Diet foods – just how diet are they?

Artificially sweetened drinks and foods have become fashionable over the last decade or two (and not just for their volcanic reaction with Mentos).

Recommended by nutritionists to combat the growing effects of global obesity, they are the low-calorie alternatives to sugary soft drinks, sodas and sweets. Juices, confectionery and ice-creams are all offering low calorie alternatives sweetened with these compounds.

But how effective are they in reducing weight gain or promoting weight loss? On the surface, they seem very effective. Studies on rats [1] and people [3] have shown replacing sugary foods and drinks with the diet alternatives prevents, and can be used to treat, obesity. But not all studies are this rosy.

Diet foods/drinks may be able to fool the brain into thinking sweet foods contain less calories than they actually do. This could lead to over-indulgence of other foods as the brain loses the ability to correctly calculate the calorific intake of sweet foods (whether artificially or sugar sweetened).

A study on humans [2] showed that people who drank a sugared drink after exercise, reduced the calorie intake at a subsequent meal by the total amount of calories contained in the sugary drink. This showed that the brain is normally aware and can accurately calculate the calories regularly consumed. Those people given an artificially sweetened drink did not reduce consumption at a later meal – also implying that the brain was aware of the low-calorie nature of the fluid.

However, if people regularly consume low calorie sweets, this calorie calculation can be affected. A study using rats [4] demonstrated that those used to the “empty” calories of artificially sweetened drinks would consume more calories when given a sugary substitute than those who regularly consumed sugar – presumably because the brain had “re-calibrated” the calorie content of sweet foods.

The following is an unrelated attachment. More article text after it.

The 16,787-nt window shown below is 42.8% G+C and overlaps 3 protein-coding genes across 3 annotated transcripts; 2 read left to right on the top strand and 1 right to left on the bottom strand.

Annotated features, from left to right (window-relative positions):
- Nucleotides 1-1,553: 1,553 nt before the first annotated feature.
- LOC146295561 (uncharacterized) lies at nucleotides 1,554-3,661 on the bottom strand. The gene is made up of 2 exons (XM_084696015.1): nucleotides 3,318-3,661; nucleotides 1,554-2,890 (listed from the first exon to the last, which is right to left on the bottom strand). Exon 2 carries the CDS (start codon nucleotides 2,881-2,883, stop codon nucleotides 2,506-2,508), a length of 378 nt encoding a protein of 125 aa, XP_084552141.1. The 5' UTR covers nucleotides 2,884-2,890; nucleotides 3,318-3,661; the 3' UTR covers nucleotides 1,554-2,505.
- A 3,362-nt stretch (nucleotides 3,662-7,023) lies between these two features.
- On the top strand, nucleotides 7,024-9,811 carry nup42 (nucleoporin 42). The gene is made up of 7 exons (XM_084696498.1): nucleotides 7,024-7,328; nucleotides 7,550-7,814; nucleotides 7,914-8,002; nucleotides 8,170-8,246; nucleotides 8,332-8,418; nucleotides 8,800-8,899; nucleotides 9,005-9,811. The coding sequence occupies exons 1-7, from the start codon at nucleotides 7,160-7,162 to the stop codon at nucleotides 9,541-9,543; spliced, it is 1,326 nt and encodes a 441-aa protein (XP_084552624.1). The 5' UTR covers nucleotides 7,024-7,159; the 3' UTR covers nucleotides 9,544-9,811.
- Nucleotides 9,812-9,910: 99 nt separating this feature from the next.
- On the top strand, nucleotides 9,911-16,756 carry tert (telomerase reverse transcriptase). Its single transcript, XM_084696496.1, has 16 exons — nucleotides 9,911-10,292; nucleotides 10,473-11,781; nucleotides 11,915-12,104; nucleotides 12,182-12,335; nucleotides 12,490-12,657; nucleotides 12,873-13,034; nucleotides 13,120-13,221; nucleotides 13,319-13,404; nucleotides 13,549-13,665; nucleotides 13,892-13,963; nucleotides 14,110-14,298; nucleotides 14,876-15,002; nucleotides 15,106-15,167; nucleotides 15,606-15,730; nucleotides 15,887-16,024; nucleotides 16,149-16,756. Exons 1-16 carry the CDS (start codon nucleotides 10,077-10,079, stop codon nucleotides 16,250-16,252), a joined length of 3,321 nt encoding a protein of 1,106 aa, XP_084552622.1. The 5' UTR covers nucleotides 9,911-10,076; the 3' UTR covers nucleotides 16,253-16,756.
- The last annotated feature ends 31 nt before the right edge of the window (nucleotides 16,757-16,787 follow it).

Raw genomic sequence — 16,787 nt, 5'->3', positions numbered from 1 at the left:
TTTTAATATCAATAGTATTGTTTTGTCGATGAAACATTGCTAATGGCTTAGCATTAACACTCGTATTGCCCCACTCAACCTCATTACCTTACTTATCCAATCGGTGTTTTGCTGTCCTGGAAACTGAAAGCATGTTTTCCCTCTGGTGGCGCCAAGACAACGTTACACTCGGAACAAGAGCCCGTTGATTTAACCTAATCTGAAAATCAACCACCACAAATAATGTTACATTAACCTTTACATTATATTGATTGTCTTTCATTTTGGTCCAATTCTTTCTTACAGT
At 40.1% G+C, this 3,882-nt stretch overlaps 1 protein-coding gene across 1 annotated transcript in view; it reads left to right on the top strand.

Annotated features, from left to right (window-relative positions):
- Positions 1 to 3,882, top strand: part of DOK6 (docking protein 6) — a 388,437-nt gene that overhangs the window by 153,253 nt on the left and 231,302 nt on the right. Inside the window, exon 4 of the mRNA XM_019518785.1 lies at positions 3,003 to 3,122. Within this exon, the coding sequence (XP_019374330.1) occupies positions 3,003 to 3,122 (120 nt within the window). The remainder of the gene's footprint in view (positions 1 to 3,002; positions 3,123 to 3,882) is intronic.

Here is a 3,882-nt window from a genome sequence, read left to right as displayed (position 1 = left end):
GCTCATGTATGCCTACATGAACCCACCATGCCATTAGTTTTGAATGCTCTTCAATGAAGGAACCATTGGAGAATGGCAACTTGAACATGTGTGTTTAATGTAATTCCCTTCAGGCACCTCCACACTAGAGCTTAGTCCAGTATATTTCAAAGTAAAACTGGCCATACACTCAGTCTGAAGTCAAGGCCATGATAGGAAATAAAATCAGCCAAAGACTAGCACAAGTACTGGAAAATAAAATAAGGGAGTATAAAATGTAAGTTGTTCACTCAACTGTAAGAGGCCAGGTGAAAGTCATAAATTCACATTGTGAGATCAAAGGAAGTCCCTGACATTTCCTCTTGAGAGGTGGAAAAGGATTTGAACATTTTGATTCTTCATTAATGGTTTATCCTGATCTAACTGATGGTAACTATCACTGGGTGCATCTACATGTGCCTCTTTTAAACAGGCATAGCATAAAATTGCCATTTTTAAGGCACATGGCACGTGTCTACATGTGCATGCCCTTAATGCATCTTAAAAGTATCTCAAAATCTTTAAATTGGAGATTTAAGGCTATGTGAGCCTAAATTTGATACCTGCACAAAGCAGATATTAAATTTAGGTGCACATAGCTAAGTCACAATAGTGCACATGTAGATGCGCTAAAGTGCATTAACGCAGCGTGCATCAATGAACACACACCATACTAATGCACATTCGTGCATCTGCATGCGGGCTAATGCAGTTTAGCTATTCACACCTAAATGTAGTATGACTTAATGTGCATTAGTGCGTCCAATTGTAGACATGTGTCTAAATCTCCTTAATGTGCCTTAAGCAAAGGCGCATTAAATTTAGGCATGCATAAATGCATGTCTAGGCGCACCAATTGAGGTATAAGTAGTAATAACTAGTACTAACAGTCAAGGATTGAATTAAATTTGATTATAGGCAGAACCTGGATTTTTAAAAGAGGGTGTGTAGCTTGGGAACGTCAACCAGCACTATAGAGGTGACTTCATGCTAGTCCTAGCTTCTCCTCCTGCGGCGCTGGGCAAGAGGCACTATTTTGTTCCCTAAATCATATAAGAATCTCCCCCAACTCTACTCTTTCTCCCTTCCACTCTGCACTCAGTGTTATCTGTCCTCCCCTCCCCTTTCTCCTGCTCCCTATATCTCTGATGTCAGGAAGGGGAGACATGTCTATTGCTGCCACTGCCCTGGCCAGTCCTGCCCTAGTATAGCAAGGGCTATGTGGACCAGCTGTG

Regularly consuming artificially-sweetened foods and drinks could therefore increase the consumption of calories on binge eating sessions by making the brain under-estimate the calorific load.

Thus consuming diet foods may not be (entirely) the calorie-saving option you’d hoped. It seems that the old advice about reducing the consumption of sweet foods and drinks and increasing exercise may be the only sure-fire way to diet.

But don’t fear, whatever their effect on your hips, they can be light on your pocket. Diet drinks can turn anyone into a cheap drunk. A recent study shows that drinks made with diet mixers are absorbed faster and thus the drinker will become drunker faster[5].

References

[1] Porikos KP, Koopmans HS (1988) The effect of non-nutritive sweeteners on body weight in rats. Appetite 11 Suppl 1: 12-15
[2] King NA, Appleton K, Rogers PJ, Blundell JE (1999) Effects of sweetness and energy in drinks on food intake following exercise. Physiol Behav 66: 375-379
[3] St-Onge MP, Heymsfield SB (2003) Usefulness of artificial sweeteners for body weight control. Nutr Rev 61: 219-221

[4] Davidson TL, Swithers SE (2004) A Pavlovian approach to the problem of obesity. Int J Obes Relat Metab Disord 28: 933-935
[5] Wu KL, Chaikomin R, Doran S, Jones KL, Horowitz M, Rayner CK (2006) Artificially sweetened versus regular mixers increase gastric emptying and alcohol absorption. Am J Med 119: 802-804

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2 Comments

Filed under Curious Science, Household Science, Science

2 responses to “Diet foods – just how diet are they?

  1. Hi,
    I've had several friends mention that they lost weight during their recovery period. What is the average amount of weight most women lose? I can

    understand a few pounds for not wanting to eat, but some friends mentioned more like 15lbs. Is this true?

  2. Hi Kristopher,

    What were they recovering from?

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